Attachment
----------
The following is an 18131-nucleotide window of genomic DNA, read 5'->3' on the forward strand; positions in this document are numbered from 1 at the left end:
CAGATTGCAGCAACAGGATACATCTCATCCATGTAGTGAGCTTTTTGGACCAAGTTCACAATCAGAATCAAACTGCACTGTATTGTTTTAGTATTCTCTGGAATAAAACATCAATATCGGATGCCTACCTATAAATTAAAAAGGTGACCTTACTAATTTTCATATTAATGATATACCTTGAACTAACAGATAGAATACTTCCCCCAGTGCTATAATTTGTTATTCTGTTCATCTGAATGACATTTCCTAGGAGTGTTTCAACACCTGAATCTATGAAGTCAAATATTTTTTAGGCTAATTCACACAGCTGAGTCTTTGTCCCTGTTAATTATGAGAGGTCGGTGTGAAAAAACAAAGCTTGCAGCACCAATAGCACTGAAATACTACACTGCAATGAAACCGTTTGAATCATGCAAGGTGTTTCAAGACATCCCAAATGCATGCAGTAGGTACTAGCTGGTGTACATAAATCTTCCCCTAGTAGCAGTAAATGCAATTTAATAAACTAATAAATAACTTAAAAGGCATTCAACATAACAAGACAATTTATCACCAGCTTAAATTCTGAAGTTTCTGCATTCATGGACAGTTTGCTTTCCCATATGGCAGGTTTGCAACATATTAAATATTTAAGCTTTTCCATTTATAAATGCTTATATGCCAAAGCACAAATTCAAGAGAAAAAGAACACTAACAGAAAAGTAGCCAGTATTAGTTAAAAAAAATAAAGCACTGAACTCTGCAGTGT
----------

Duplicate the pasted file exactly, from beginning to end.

The following is an 18131-nucleotide window of genomic DNA, read 5'->3' on the forward strand; positions in this document are numbered from 1 at the left end:
CAGATTGCAGCAACAGGATACATCTCATCCATGTAGTGAGCTTTTTGGACCAAGTTCACAATCAGAATCAAACTGCACTGTATTGTTTTAGTATTCTCTGGAATAAAACATCAATATCGGATGCCTACCTATAAATTAAAAAGGTGACCTTACTAATTTTCATATTAATGATATACCTTGAACTAACAGATAGAATACTTCCCCCAGTGCTATAATTTGTTATTCTGTTCATCTGAATGACATTTCCTAGGAGTGTTTCAACACCTGAATCTATGAAGTCAAATATTTTTTAGGCTAATTCACACAGCTGAGTCTTTGTCCCTGTTAATTATGAGAGGTCGGTGTGAAAAAACAAAGCTTGCAGCACCAATAGCACTGAAATACTACACTGCAATGAAACCGTTTGAATCATGCAAGGTGTTTCAAGACATCCCAAATGCATGCAGTAGGTACTAGCTGGTGTACATAAATCTTCCCCTAGTAGCAGTAAATGCAATTTAATAAACTAATAAATAACTTAAAAGGCATTCAACATAACAAGACAATTTATCACCAGCTTAAATTCTGAAGTTTCTGCATTCATGGACAGTTTGCTTTCCCATATGGCAGGTTTGCAACATATTAAATATTTAAGCTTTTCCATTTATAAATGCTTATATGCCAAAGCACAAATTCAAGAGAAAAAGAACACTAACAGAAAAGTAGCCAGTATTAGTTAAAAAAAATAAAGCACTGAACTCTGCAGTGT